Kosovo tells US it will not declare independence

Updated: 2007-07-24 08:31

WASHINGTON - Kosovo told Washington on Monday that it did not plan to unilaterally declare independence from Serbia in November, senior officials from the United States and Kosovo said.

A protest calling for a referendum in central Pristina, June 30, 2007. [Reuters]
Kosovo's leaders gave the assurance during a meeting with US Secretary of State Condoleezza Rice in Washington, spokesman for the Kosovo delegation Skender Hyseni, said. US officials confirmed the message was one of cooperation rather than going it alone.

Serbia opposes independence for Kosovo, seen by many Serbs as their spiritual heartland.

"Today the (Kosovo) unity team once again reassured the United States that we remain close partners of both the United States and the European Union in bringing the independence process to a close," Hyseni told Reuters after the meeting.

Kosovo's Prime Minister Agim Ceku, who met with Rice along with other senior Kosovo officials, had suggested on Friday he could ask the province's parliament to declare independence from Serbia on November 28.

Kosovo's apparent threat to act unilaterally came after the United Nations put aside a resolution on Kosovo's independence when Russia, a close ally of Serbia, said it would use its Security Council veto to block the resolution.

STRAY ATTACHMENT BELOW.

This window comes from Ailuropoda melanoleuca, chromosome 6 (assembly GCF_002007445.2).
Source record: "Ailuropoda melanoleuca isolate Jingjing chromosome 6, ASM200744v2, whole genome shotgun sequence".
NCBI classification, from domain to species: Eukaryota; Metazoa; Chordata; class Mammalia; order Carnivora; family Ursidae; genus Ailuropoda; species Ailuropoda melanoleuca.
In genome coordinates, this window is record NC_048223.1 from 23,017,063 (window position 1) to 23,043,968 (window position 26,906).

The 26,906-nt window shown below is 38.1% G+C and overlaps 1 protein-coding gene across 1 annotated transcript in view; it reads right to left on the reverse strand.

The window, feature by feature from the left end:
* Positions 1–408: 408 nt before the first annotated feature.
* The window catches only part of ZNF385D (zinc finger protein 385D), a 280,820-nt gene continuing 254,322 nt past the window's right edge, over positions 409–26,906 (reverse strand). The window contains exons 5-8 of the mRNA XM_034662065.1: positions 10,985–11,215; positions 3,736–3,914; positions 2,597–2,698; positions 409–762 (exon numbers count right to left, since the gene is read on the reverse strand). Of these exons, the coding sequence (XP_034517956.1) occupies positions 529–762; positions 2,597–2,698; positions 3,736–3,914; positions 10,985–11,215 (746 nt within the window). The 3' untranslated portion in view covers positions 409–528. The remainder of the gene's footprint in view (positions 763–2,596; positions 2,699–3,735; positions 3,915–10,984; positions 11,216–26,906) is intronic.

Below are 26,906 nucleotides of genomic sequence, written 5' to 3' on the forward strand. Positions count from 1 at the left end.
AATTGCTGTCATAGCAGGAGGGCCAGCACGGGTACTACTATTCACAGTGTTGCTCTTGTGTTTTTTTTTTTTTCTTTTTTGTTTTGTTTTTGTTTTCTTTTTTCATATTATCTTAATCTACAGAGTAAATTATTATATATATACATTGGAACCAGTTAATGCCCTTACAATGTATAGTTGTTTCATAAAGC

"Kosovo never said actually it was going to declare independence unilaterally without having consulted with our key partners in the international community," Hyseni said.

The United States, while supporting Kosovo's independence, feared any move by Kosovo to act independently could lead to violence in the breakaway province.

US officials relieved

US officials voiced relief after the meeting.

"They made clear that the intensity of their desire for independence has not and will not change, but they will not go off on their own. They will work with the United States and Europe," said a senior Bush administration official who attended the meeting with Rice.

He said Rice had urged patience on the part of Kosovo but she also stressed the US commitment to independence.

"She talked about the need for all of us to do this together, working together," said the official, who spoke to reporters on condition he was not named.

With the UN route closed for the moment because of Russia's opposition, the so-called Contact Group, composed of Russia, the United States, Britain, France, Italy and Germany is expected to conduct talks with all sides for 120 days.

The Contact Group meets on Wednesday in Vienna but no one country has veto rights, as Russia does in the UN Security Council.

Another senior Bush administration official said he expected the 120-day period of shuttle diplomacy on Kosovo's status should begin very soon but he could not give an exact date.

Kosovo, where 90 percent of the 2 million people are ethnic Albanians, has been run by the United Nations since 1999, when a NATO bombing campaign forced out Serbian troops who were killing and expelling Albanians in a two-year war with guerrillas.

Serbia's foreign minister, Vuk Jeremic, is due in Washington on Friday for talks with Rice.

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